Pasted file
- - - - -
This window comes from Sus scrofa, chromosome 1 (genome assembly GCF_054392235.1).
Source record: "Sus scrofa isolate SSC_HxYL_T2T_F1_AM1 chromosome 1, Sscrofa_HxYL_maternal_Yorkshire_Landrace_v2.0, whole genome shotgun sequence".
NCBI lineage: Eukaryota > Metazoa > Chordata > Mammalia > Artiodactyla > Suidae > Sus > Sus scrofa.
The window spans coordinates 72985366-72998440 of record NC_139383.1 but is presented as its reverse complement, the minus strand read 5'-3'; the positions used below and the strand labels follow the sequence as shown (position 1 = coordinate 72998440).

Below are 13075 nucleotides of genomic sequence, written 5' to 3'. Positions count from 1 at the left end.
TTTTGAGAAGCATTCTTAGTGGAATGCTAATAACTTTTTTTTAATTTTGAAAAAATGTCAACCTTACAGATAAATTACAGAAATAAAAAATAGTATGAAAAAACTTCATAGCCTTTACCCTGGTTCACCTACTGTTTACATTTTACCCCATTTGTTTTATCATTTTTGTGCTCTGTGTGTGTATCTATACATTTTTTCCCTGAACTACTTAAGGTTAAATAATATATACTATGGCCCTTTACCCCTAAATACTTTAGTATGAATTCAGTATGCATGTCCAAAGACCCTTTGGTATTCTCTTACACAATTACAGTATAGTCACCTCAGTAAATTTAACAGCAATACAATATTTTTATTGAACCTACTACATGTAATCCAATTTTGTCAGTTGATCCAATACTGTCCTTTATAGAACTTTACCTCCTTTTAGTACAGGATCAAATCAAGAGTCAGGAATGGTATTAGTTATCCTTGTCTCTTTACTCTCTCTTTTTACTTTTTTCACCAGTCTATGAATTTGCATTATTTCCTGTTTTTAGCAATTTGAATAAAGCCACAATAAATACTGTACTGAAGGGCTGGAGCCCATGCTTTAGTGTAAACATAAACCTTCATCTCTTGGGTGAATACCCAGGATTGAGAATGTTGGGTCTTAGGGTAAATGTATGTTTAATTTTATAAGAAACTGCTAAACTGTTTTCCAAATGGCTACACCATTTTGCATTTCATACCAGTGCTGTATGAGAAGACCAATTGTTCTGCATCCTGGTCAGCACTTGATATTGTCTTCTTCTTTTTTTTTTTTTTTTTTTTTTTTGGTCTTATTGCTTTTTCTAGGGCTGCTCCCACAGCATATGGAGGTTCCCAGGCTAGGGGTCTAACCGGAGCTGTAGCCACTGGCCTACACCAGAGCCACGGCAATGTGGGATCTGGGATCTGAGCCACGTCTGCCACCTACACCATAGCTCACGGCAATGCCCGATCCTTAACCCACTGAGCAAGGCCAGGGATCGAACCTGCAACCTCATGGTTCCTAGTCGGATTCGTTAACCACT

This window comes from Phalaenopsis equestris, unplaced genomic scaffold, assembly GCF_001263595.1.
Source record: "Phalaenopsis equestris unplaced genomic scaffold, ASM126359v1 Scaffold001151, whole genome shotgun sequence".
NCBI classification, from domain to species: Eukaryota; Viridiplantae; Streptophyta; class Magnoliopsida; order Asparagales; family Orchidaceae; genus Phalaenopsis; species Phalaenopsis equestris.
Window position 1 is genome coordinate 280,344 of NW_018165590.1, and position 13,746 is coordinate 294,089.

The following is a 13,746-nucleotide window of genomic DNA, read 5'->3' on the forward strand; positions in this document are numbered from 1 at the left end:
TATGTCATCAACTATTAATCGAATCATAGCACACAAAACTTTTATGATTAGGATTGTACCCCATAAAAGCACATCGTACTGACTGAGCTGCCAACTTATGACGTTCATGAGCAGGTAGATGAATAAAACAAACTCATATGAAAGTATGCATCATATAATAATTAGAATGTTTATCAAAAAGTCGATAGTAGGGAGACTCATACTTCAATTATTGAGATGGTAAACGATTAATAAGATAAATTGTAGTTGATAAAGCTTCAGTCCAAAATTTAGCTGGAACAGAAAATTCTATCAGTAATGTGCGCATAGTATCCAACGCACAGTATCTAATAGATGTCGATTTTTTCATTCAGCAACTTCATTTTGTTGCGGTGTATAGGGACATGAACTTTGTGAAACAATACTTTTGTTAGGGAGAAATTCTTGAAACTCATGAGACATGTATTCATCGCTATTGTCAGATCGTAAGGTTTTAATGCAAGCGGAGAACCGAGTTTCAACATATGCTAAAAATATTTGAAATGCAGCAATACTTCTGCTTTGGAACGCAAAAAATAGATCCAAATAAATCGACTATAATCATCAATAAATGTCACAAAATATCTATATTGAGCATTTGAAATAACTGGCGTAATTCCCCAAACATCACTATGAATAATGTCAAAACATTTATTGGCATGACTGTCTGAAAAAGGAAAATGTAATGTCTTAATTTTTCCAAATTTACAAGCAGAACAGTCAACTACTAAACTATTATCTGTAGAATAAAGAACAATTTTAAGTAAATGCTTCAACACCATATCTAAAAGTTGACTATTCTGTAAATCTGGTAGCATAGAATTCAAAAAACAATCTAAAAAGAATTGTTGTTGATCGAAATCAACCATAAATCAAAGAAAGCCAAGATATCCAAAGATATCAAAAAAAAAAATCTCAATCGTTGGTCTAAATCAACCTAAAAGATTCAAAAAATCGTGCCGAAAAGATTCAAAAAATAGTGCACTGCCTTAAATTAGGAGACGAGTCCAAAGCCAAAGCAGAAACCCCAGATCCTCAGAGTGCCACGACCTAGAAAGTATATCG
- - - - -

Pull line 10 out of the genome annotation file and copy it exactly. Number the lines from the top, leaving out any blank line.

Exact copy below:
Window position 1 is genome coordinate 280,344 of NW_018165590.1, and position 13,746 is coordinate 294,089.